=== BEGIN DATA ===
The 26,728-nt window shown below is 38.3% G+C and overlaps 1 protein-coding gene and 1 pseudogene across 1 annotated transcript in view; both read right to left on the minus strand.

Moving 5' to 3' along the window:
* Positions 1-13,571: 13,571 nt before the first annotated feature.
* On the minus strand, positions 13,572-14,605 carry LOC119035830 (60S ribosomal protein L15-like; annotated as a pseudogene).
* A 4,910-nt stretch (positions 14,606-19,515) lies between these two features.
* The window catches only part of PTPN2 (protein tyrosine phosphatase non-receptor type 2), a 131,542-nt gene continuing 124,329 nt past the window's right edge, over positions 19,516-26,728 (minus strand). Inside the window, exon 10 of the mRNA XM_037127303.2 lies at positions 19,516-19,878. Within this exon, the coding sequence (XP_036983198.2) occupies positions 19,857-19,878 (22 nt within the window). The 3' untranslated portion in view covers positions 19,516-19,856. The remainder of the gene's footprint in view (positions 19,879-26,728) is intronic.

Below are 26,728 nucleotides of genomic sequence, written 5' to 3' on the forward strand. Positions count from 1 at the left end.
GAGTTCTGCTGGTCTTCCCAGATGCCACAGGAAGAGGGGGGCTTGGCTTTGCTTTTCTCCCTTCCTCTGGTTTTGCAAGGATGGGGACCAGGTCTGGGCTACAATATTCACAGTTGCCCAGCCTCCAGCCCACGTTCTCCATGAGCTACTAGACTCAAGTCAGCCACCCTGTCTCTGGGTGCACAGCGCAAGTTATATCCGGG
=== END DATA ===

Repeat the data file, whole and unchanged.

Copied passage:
The 26,728-nt window shown below is 38.3% G+C and overlaps 1 protein-coding gene and 1 pseudogene across 1 annotated transcript in view; both read right to left on the minus strand.

Moving 5' to 3' along the window:
* Positions 1-13,571: 13,571 nt before the first annotated feature.
* On the minus strand, positions 13,572-14,605 carry LOC119035830 (60S ribosomal protein L15-like; annotated as a pseudogene).
* A 4,910-nt stretch (positions 14,606-19,515) lies between these two features.
* The window catches only part of PTPN2 (protein tyrosine phosphatase non-receptor type 2), a 131,542-nt gene continuing 124,329 nt past the window's right edge, over positions 19,516-26,728 (minus strand). Inside the window, exon 10 of the mRNA XM_037127303.2 lies at positions 19,516-19,878. Within this exon, the coding sequence (XP_036983198.2) occupies positions 19,857-19,878 (22 nt within the window). The 3' untranslated portion in view covers positions 19,516-19,856. The remainder of the gene's footprint in view (positions 19,879-26,728) is intronic.

Below are 26,728 nucleotides of genomic sequence, written 5' to 3' on the forward strand. Positions count from 1 at the left end.
GAGTTCTGCTGGTCTTCCCAGATGCCACAGGAAGAGGGGGGCTTGGCTTTGCTTTTCTCCCTTCCTCTGGTTTTGCAAGGATGGGGACCAGGTCTGGGCTACAATATTCACAGTTGCCCAGCCTCCAGCCCACGTTCTCCATGAGCTACTAGACTCAAGTCAGCCACCCTGTCTCTGGGTGCACAGCGCAAGTTATATCCGGG